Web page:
As you are missing out on these macronutrients you’re more likely to binge eat as the low-calories will make you hungrier.
Myth 5: drinking juice should stop your period
One of the most dangerous drinking juice myths is that losing your period, if you’re not pregnant is a good thing. This myth is particularly prevalent on social media, with some users sharing that periods are a sign that your body is full of “toxins”.
A regular period is a sign that your body is functioning as it should. Period blood is actually the cleanest blood in the body as it’s role is to nourish a developing fetus, which is why it’s shed once a month when you’re not pregnant. Some contraceptives will stop a period however, naturally losing your period as a result of diet change is a worrying sign.
In fact, amenorrhea is a very common symptom of eating disorders such as anorexia and orthorexia. When the body goes into starvation mode, it prioritizes essential functions. So non-essential functions such as reproduction are the first go to.
It should also go without saying, that juice cleanses are not safe if you’re pregnant. As you need to nourish both yourself and your growing baby. In fact, pregnancy is not the time to try to lose weight at all.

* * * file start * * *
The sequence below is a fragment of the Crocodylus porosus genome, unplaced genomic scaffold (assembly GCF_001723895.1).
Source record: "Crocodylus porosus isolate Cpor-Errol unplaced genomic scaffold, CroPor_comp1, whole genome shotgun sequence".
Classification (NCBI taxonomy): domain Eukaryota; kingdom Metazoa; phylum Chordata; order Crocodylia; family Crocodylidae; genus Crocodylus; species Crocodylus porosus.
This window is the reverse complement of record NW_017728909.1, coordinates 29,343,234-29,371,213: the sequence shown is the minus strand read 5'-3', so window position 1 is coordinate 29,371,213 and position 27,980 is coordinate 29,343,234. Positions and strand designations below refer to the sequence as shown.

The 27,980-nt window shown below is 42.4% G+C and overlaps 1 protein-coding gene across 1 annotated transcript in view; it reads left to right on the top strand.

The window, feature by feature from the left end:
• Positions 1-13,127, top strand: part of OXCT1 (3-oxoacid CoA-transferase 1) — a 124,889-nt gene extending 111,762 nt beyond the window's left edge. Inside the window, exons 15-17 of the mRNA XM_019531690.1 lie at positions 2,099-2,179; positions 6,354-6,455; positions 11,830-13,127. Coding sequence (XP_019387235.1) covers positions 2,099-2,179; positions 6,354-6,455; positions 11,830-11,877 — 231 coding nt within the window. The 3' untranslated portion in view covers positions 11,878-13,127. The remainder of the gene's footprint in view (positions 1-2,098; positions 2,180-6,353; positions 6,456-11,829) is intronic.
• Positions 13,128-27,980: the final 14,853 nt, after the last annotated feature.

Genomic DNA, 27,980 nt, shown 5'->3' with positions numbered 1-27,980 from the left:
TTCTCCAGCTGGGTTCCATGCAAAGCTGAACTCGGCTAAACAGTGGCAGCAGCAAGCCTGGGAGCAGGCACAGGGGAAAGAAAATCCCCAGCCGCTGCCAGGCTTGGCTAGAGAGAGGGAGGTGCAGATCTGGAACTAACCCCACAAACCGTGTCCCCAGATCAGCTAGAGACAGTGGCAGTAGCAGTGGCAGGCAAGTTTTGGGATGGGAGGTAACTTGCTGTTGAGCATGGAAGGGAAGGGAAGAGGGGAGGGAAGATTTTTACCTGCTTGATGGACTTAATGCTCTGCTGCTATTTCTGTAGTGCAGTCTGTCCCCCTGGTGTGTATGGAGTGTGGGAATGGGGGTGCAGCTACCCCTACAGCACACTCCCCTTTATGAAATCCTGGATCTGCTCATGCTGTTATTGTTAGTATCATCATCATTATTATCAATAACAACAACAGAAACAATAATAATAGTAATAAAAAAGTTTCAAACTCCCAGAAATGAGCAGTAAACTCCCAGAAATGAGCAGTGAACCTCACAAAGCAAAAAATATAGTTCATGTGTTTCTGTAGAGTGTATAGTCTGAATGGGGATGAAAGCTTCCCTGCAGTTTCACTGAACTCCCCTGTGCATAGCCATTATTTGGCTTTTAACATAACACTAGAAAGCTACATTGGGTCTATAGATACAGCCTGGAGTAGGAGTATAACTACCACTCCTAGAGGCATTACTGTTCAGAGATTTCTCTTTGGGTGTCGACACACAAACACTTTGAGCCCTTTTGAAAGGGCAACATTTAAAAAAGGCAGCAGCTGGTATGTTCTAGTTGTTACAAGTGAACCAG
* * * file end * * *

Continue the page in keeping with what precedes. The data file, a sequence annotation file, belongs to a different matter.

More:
Myth 6: Drinking juice detoxes your digestive system
The overarching drinking juice myth is that it detoxes your body.
Our bodies naturally detox. If you have a healthy digestive system, you don’t need to “help it” with juice cleanses or detox teas. Even if you don’t have great digestive health, the first port of call should be to see a doctor, not try to fix it with juice.
Our body has its own detox system. Our liver is essentially a filter as it produces metallothioneins which are proteins found in the kidneys. These proteins help to metabolize minerals like copper and zinc, as well as neutralizing heavy metals such as mercury and lead so they can be safely removed from the body. Our kidneys filter out waste in our urine while holding onto the nutrients that we need. The small intestine is full of lymph nodes which catch foreign bodies and parasites before our colon absorbs nutrients. Overall, our immune system recognizes threats and foreign bodies and deploy mechanisms to remove them from our bodies.
The bottom line
If you struggle to have 5 pieces of fruit and veg a day, try drinking more smoothies or juices, however, going on a full-blown juice cleanse doesn’t have any proven health benefits. These drinking juice myths are six things juice won’t do for you, and that’s a good thing because we don’t need to juice cleanse.